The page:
Financial markets could be in for more pain, but sticking to a long-term position may be worth it

  • Kerry Craig says while there is uncertainty over US monetary tightening, the trade war, Chinese economic policy and global politics, the short-term volatility of the past few weeks may be fading
PUBLISHED : Friday, 11 January, 2019, 9:50am
UPDATED : Friday, 11 January, 2019, 10:22pm

No pain, no gain. That’s the theory anyway, and something to remember for those whose New Year resolution was to get fit. For the markets, the question is: will perseverance reward investors battered by losses and volatility or is there more pain to come?

Fretting markets got ahead of themselves in December, fearing that a global recession was knocking at the front door despite the lack of any major signs that a material economic slowdown was imminent. Equity markets have rebounded in the first few weeks of 2019 as investors do some bargain hunting, but is this relative calm sustainable? The answer depends on a few key factors.

First, US monetary policy. The fading stimulus effects of the tax reforms against a background of already tighter financial conditions have the market discounting any further rate hikes. However, the Fed is likely to continue to raise rates this year, given that policymakers have obtained both their full employment and inflation mandates. The pace of tightening will depend on how fast inflationary pressures build and whether some of the political uncertainty diminishes.

Getting this balance right will be important for the Fed, lest it accidentally tips the US economy into recession, but it is acutely conscious of the potential for a policy error.

Another factor is whether a resolution to the US-China trade war can be found. The increase in tariffs had a limited immediate economic impact, but as the trade war has rolled on, the damage done to corporate confidence has been profound in both the United States and China. The risk that the trade war translates into a tangible downturn in corporate spending is real.

However, with markets and economies feeling the burn, there is more incentive for both sides to seek a compromise. Many questions remain unanswered following the round of talks in Beijing this week, but a steady flow of incrementally positive signals could boost market spirits.

In the interim, China has stepped up its stimulus efforts. The reserve ratio requirement will fall by 100 basis points this month, while infrastructure investment has started to rise compared to a year ago. Just how far Chinese officials will deviate from their deleveraging to maintain the country’s economic growth target will have a large bearing on investor sentiment.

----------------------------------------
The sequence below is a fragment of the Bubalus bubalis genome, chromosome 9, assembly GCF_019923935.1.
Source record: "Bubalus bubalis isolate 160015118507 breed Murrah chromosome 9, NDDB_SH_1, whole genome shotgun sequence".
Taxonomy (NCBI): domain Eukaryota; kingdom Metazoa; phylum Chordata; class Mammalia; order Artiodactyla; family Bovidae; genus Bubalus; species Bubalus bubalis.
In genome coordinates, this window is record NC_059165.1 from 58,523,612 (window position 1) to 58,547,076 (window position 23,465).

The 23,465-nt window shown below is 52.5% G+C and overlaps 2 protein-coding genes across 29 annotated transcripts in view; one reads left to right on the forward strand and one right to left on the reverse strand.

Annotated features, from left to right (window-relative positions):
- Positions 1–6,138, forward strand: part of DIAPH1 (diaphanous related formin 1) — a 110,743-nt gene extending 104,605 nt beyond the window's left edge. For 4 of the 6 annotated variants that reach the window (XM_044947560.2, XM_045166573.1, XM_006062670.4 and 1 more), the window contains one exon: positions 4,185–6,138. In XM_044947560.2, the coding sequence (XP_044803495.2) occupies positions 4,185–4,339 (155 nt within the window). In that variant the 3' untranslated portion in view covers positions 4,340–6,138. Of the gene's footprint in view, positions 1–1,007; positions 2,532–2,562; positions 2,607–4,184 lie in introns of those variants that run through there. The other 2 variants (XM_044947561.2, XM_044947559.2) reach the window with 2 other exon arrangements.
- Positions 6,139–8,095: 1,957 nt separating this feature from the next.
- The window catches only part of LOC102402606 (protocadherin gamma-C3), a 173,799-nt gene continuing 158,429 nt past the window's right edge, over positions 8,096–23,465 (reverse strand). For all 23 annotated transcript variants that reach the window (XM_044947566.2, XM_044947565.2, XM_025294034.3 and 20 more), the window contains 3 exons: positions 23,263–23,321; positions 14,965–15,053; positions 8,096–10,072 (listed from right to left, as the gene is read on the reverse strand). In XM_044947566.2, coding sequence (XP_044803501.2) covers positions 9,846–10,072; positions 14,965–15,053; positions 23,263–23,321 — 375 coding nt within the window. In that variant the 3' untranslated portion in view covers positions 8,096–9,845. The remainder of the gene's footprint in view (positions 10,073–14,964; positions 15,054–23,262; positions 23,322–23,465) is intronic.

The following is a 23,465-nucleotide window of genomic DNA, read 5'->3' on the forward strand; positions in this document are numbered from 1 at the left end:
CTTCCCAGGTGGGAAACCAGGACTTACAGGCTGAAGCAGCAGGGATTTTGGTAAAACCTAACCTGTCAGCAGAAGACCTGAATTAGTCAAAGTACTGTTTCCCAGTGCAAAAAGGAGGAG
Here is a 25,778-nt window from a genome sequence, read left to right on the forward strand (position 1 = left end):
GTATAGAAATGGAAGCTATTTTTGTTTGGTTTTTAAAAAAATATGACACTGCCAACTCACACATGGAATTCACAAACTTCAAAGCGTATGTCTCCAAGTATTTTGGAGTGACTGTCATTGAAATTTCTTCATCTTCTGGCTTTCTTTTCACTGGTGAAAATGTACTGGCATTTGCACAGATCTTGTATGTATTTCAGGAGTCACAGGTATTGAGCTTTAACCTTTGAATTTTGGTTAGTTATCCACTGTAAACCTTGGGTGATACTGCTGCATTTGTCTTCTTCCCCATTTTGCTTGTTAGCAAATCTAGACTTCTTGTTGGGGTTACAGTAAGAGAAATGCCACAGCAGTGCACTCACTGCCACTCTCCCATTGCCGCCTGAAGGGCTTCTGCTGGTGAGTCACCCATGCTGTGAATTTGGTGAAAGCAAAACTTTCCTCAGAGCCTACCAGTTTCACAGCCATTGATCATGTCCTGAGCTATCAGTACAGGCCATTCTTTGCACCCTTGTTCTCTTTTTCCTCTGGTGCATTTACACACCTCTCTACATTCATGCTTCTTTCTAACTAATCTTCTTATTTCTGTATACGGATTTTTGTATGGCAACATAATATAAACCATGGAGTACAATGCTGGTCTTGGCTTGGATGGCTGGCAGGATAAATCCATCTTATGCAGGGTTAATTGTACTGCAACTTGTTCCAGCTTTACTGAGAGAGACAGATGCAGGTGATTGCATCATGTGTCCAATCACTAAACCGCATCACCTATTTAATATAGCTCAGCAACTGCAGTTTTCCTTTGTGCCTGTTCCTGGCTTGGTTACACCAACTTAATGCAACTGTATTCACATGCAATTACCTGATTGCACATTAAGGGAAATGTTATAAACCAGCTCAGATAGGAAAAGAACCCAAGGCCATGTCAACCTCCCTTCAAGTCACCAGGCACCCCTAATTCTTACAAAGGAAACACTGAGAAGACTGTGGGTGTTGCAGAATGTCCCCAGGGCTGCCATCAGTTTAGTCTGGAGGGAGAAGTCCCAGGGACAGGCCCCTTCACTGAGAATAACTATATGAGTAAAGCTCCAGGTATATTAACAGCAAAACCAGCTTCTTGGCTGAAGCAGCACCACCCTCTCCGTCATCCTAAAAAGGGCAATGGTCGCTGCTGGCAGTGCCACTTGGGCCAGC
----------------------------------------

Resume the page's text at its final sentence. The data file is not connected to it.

The trade war hit China at an inconvenient time, as it was already trying to pivot the economy away from investment-led growth. Having to revert to stimulus is a change in direction, but recent easing of monetary policy and an increase in local government bond issuance to fund infrastructure investment suggests that there is more to come.

How far will China go to stimulate its economy next year?

For example, railway investment has become a focus in China, as suspended projects have been unfrozen. China’s National Development and Reform Commission has jump-started project approvals with 930 billion yuan (US$137 billion) in planned investment since December 2018. The country has also set out plans for environmental protection and development of eco-economic zones and development of city clusters and metropolitan areas, such as the Yangtze River Delta region and the Guangdong-Hong Kong-Macau Greater Bay Area.

Finally, global politics. The euro zone continues to feel the impact of rising populism in Italy and France. Italy has come to an acceptable level of government spending and government bond yields are starting to fall, but sentiment has taken a hit. Meanwhile, the disruptive Brexit debate will soon come to a head. Washington’s dysfunction may cause investors to become more sensitive to matters that have historically not been that important for markets, such as the government shutdown. In Australia, the outcome of the federal election will have market and economic ramifications.

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How these factors will play out is still uncertain and whether we will see more market pain is hard to judge. It also means that there are both downside and upside risks for markets. But the negative short-term stock blips of the past few weeks that triggered panic among investors may be fading and those really committed to their New Year resolutions and long-term position could take note.

Kerry Craig is a global market strategist at J.P. Morgan Asset Management